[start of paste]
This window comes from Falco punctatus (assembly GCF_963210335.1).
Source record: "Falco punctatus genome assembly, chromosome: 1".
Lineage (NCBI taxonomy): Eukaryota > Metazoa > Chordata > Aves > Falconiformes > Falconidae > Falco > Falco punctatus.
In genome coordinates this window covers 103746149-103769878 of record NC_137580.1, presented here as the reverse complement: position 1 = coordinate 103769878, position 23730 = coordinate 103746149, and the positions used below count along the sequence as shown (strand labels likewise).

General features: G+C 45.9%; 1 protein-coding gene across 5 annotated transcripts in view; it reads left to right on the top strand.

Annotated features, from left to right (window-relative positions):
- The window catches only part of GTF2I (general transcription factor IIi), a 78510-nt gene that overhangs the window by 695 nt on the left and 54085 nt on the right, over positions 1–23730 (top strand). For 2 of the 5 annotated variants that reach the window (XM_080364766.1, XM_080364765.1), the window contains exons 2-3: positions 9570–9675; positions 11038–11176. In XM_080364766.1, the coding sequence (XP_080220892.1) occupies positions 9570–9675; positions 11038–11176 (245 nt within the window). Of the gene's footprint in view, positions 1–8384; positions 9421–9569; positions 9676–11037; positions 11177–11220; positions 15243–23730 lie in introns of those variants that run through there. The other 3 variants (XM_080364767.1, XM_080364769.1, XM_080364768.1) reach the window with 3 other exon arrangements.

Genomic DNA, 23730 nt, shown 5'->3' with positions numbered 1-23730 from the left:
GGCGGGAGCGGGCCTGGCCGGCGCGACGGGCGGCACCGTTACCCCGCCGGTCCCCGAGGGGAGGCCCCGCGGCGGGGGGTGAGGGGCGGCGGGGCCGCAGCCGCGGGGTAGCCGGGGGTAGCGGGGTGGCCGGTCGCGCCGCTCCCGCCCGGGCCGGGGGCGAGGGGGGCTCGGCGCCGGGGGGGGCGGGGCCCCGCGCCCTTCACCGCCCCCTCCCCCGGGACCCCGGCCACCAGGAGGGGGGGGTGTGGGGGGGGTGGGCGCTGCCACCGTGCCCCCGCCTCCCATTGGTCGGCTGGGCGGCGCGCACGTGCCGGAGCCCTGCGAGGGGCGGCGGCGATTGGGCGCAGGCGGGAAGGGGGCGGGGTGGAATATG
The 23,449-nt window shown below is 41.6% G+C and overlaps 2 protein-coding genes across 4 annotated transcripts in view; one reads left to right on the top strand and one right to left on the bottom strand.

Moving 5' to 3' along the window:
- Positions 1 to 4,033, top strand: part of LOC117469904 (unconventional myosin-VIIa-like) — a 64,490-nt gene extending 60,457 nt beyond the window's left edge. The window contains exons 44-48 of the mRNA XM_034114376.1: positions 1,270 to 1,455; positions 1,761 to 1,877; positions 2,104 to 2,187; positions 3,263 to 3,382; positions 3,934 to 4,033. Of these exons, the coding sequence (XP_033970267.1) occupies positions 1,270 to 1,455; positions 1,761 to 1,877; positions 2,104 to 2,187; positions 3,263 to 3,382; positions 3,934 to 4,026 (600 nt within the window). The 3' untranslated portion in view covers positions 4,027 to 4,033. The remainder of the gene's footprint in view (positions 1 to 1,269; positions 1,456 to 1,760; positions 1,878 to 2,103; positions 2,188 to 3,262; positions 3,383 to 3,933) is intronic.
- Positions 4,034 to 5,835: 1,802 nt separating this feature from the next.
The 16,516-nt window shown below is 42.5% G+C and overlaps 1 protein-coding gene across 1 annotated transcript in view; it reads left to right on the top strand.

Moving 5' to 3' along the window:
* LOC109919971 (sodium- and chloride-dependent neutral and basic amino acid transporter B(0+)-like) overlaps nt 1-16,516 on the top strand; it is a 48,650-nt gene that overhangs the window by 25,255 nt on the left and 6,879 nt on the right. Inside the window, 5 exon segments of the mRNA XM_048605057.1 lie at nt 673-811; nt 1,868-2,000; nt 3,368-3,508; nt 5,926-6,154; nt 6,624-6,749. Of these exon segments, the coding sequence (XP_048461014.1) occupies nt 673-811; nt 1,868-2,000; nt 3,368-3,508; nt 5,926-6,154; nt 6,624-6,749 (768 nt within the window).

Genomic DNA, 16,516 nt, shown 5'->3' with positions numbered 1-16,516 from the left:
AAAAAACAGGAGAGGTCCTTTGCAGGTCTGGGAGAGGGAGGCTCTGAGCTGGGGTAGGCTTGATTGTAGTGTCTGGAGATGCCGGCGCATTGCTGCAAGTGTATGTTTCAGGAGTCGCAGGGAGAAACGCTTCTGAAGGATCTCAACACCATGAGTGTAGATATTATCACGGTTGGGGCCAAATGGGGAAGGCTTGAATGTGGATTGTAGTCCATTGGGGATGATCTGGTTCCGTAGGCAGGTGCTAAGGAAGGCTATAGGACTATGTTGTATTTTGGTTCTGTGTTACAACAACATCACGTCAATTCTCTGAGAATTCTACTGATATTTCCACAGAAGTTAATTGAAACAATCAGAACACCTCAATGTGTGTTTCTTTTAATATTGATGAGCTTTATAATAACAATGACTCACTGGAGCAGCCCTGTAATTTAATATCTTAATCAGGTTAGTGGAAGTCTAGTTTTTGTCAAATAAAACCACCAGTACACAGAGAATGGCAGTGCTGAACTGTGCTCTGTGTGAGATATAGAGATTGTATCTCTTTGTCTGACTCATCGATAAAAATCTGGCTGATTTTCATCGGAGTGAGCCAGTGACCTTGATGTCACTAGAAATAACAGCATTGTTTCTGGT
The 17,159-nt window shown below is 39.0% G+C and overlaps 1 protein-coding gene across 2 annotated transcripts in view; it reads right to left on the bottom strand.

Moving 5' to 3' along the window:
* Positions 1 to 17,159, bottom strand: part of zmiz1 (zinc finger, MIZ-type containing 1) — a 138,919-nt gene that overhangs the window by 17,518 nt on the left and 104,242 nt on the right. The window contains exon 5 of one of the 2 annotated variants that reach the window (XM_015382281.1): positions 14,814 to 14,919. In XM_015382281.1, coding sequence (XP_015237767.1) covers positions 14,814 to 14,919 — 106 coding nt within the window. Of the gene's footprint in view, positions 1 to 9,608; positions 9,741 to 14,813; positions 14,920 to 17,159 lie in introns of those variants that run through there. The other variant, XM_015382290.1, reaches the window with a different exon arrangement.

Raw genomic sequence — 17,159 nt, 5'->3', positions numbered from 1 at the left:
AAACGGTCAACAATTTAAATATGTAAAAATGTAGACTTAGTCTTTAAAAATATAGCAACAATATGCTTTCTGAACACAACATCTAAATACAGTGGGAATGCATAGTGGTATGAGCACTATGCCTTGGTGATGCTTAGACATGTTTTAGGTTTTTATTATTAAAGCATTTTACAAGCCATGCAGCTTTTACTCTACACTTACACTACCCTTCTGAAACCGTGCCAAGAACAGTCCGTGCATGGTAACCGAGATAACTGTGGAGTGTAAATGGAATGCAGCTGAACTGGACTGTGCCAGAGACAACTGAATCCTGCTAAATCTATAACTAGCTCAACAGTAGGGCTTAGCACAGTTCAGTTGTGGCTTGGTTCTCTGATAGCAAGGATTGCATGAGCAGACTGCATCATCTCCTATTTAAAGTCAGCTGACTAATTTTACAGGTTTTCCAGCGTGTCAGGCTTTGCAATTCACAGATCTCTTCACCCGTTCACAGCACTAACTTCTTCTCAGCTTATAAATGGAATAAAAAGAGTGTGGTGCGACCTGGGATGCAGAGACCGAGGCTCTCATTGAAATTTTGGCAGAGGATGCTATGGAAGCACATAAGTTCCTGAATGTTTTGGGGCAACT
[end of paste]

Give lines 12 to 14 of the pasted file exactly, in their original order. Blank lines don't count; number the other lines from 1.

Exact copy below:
- Positions 1 to 4,033, top strand: part of LOC117469904 (unconventional myosin-VIIa-like) — a 64,490-nt gene extending 60,457 nt beyond the window's left edge. The window contains exons 44-48 of the mRNA XM_034114376.1: positions 1,270 to 1,455; positions 1,761 to 1,877; positions 2,104 to 2,187; positions 3,263 to 3,382; positions 3,934 to 4,033. Of these exons, the coding sequence (XP_033970267.1) occupies positions 1,270 to 1,455; positions 1,761 to 1,877; positions 2,104 to 2,187; positions 3,263 to 3,382; positions 3,934 to 4,026 (600 nt within the window). The 3' untranslated portion in view covers positions 4,027 to 4,033. The remainder of the gene's footprint in view (positions 1 to 1,269; positions 1,456 to 1,760; positions 1,878 to 2,103; positions 2,188 to 3,262; positions 3,383 to 3,933) is intronic.
- Positions 4,034 to 5,835: 1,802 nt separating this feature from the next.
The 16,516-nt window shown below is 42.5% G+C and overlaps 1 protein-coding gene across 1 annotated transcript in view; it reads left to right on the top strand.